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We are delighted to welcome Myles from Dublin again in concert at the Musk Ox Farm! The upstairs loft is the perfect place for enjoying an evening of acoustic traditional Irish music.

John Walsh, banjo & vocals, is an accomplished musician and astute historian of his craft and an expert in traditional Irish music and culture. John will be joined by the very talented Pat Broaders on bouzouki and vocals, and joining them this year is Andrew O'Brien on fiddle.

 

Doors open at 7:00 pm. Concert begins at 7:30 pm.  Seating is limited.

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about the musicians

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Andrew O'Brien

Andrew grew up in Dublin, Ireland in a musical household. His father Dinny played a 2 row button accordion and brothers Denis (Tin whistle), Mick (Uilleann pipes), Tom ( fiddle ) and John ( Uilleann pipes). Growing up in 70’s/80’s Dublin, and in a musical family Andrew was immersed in a strong traditional music culture. He competed regularly in national competitions ( All-Ireland Fleadh )and was a prizewinner on three different occasions. Andrew moved to St louis in 1990 where he practices as an attorney. Musically, he continued to play, featuring regularly at John D Mc Gurk’s along with Michael Cooney, Terry Corcoran, Joe Burke, Jackie Daly, Paddy O’Brien and Pat Broaders among others. He has been an instructor at Tionols in the Catskills, Orlando, Toronto and St. Louis. This will be his first trip to Alaska.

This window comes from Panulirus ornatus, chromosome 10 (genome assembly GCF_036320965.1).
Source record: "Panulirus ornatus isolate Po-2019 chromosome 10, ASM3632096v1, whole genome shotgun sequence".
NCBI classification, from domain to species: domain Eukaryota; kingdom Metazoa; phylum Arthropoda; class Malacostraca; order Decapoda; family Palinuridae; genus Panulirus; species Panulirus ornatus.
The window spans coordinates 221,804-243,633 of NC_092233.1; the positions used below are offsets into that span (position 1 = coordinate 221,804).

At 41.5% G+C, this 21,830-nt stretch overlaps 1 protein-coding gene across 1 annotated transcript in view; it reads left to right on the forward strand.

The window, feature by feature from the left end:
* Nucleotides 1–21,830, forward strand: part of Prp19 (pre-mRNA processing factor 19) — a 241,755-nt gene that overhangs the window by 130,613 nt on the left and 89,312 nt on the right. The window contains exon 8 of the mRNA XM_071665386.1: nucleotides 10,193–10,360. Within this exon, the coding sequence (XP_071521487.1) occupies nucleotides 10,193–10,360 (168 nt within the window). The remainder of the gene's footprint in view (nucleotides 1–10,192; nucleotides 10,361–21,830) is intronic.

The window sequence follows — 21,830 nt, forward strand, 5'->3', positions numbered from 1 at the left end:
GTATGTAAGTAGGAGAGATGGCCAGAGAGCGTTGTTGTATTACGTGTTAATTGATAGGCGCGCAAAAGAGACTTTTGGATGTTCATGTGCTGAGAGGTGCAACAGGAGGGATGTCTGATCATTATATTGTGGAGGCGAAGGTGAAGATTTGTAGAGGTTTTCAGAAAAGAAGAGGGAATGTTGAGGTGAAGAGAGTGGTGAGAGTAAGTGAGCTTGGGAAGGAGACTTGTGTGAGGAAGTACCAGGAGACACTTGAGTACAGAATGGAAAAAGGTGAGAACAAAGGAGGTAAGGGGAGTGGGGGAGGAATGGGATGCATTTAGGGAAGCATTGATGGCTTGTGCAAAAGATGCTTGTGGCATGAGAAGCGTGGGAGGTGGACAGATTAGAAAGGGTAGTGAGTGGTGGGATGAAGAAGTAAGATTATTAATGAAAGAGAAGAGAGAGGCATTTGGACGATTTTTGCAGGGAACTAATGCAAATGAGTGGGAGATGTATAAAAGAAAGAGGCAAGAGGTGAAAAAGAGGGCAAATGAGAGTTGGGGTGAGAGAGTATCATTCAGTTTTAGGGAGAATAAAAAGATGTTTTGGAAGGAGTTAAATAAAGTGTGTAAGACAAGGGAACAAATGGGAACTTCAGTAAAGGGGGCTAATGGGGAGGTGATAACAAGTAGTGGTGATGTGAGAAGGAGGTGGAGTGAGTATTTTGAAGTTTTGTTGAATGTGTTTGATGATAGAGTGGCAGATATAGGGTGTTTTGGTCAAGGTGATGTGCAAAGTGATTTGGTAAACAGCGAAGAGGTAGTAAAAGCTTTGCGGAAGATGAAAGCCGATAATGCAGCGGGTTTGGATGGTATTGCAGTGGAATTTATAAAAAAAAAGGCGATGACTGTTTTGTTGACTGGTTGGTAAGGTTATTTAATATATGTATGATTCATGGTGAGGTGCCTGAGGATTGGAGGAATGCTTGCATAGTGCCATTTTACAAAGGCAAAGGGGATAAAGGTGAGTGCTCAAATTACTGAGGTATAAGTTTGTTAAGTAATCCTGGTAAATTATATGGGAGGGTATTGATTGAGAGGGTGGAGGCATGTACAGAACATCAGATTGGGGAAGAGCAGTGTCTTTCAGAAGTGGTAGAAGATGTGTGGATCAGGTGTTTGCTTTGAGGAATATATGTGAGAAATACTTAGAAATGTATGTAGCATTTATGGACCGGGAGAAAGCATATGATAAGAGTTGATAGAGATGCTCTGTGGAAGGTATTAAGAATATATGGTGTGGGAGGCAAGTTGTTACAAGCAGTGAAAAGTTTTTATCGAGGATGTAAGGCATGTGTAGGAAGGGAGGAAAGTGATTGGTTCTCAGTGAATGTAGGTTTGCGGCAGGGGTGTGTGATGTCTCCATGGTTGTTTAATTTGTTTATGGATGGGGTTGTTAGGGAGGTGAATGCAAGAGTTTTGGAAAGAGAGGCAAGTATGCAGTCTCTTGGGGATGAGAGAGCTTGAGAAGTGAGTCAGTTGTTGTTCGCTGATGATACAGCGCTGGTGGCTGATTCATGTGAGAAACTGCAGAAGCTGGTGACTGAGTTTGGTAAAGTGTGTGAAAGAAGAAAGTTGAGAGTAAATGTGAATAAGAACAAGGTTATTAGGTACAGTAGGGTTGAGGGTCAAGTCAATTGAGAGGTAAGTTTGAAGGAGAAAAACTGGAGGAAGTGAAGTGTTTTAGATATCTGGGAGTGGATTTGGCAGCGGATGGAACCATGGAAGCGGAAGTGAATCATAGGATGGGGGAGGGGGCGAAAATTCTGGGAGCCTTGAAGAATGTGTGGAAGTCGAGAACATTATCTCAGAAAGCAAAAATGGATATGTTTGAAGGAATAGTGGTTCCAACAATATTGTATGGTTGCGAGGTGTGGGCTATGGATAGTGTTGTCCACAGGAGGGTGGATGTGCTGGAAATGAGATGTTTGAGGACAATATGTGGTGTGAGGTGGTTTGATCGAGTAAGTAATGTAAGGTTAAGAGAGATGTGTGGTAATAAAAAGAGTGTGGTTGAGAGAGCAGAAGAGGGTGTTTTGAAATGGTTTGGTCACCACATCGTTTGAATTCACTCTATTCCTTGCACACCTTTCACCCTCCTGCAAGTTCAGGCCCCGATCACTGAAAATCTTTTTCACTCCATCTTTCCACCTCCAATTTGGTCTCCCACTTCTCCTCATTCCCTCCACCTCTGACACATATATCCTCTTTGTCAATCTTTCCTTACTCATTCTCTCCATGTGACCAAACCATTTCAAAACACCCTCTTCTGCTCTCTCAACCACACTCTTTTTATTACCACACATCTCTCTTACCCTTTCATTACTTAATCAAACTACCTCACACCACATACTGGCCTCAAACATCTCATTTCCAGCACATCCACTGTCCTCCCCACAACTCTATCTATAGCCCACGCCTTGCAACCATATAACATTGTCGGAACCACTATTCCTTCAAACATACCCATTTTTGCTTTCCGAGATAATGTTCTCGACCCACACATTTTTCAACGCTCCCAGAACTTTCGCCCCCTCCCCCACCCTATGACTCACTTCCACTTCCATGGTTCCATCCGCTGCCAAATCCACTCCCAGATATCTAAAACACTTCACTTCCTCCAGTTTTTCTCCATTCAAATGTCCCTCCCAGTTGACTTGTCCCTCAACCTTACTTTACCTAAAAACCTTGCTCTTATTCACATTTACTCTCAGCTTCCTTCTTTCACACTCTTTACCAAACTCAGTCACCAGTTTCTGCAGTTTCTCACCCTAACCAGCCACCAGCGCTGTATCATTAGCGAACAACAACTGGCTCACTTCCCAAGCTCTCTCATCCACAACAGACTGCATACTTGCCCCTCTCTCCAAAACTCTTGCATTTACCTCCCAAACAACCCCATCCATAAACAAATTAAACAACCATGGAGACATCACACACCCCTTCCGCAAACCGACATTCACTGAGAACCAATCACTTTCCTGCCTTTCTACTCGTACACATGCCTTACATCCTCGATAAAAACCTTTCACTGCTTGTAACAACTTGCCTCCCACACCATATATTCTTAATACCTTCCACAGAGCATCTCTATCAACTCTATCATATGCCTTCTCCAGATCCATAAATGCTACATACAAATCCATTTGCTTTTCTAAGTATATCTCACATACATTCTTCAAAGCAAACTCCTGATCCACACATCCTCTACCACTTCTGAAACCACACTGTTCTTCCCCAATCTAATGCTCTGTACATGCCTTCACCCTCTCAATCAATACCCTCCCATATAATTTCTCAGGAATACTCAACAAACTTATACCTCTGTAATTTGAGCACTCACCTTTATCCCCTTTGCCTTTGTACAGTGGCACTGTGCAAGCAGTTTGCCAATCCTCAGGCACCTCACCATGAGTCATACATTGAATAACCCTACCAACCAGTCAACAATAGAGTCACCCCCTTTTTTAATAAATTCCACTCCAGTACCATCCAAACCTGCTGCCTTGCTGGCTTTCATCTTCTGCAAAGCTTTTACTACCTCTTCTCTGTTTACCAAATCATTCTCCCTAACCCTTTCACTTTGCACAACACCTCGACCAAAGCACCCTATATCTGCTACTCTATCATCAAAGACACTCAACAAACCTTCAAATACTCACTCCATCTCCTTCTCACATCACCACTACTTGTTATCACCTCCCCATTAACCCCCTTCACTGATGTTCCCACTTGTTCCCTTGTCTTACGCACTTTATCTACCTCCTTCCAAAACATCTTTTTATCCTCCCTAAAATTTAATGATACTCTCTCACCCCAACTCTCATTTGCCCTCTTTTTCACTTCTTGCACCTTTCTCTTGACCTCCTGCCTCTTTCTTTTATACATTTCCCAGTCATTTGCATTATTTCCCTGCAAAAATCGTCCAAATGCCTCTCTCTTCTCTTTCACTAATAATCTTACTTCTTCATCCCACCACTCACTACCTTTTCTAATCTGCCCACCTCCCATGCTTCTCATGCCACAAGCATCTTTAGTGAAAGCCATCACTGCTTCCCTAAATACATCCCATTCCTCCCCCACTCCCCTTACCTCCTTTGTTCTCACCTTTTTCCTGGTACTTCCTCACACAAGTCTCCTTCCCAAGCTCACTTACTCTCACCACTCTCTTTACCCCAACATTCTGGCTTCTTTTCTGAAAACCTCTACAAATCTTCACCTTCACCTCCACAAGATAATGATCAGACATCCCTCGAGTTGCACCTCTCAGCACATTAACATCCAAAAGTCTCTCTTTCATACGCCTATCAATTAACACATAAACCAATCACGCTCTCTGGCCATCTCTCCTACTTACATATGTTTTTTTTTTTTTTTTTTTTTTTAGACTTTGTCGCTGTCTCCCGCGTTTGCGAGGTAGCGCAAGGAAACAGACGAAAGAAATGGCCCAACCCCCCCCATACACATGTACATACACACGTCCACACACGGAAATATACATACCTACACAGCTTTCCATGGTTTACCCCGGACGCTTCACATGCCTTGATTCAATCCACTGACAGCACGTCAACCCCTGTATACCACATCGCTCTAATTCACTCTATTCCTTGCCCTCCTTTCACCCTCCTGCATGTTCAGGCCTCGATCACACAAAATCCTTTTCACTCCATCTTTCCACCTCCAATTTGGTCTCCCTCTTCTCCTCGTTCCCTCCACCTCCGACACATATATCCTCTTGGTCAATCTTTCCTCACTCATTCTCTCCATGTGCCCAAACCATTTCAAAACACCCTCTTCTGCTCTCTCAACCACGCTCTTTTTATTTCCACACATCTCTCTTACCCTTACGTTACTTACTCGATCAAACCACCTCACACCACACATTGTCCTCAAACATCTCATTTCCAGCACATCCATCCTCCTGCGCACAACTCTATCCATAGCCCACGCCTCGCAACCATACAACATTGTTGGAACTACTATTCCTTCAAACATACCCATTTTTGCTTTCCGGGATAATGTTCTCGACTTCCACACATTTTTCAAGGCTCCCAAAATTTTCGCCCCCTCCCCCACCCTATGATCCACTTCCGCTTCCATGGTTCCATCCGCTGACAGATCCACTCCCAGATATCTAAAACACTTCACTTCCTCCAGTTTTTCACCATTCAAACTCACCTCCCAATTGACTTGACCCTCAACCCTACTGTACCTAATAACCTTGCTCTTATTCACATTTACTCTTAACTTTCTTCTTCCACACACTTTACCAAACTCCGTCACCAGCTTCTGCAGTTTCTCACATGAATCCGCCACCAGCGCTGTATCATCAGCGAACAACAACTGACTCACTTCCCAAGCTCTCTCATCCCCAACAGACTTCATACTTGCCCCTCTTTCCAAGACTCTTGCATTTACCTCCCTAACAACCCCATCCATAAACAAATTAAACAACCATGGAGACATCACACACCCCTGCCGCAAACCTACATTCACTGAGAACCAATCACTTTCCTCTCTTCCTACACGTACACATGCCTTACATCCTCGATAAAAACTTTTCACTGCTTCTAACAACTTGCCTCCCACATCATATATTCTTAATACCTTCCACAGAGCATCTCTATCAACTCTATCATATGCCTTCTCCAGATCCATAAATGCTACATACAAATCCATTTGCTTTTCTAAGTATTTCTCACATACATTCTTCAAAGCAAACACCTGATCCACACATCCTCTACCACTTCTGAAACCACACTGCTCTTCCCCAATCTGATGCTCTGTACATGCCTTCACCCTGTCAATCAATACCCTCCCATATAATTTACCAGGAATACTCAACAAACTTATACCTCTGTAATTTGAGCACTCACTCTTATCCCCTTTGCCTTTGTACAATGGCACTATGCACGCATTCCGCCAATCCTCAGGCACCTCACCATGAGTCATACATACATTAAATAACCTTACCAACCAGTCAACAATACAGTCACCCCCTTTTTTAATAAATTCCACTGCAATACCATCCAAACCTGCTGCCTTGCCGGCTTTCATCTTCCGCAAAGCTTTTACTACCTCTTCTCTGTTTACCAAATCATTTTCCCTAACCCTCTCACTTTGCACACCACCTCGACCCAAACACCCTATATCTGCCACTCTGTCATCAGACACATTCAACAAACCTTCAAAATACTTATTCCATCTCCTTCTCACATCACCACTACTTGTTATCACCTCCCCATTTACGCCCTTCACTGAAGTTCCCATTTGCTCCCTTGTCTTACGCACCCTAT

John Walsh at the Tionol (1).jpeg

John Walsh

Dublin native, John Walsh, likes to say he was a late-comer to the music. He is an acclaimed tenor banjoist, mandolinist, and vocal performer who has been perfecting his craft for over 40 years. Although he grew up in a musical family, he didn't start playing banjo till around 1981. After leaving school in the seventies, John turned to fishing for full-time employment. It's from this community that he found, and still finds to some degree, his extensive repertoire of tunes and songs. John was on the Speakers Bureau of the Alaska Humanities Forum and is considered to be the “state's foremost authority on traditional Irish music & culture.” Over the year’s John has performed at various schools and libraries around the state, and has toured extensively in the lower 48. John’s playing style has many influences, but his major influence would have to be Barney McKenna : “The man who put the banjo on the map in Irish Music.”

Pat Broaders

Pat Broaders grew up in Dublin, the son of parents from Wexford. He began his journey in traditional music at the age of eight, and attended the School of Music in Chatham Street in Dublin. He started out on the whistle, and later moved on to the uilleann pipes under the tutelage of Leon Rowsome. He took up the bouzouki in 1988, inspired by the sounds he grew up hearing from bands like Planxty, and the popularity of the instrument in Dublin’s vibrant traditional music scene. Pat’s singing began naturally enough. His father was a singer, and having grown up around Dublin’s singing tradition, it was a natural step for him. Pat’s repertoire today reflects his interest in the great songs of the Irish tradition as well as songs and ballads from the English and Scottish traditions.

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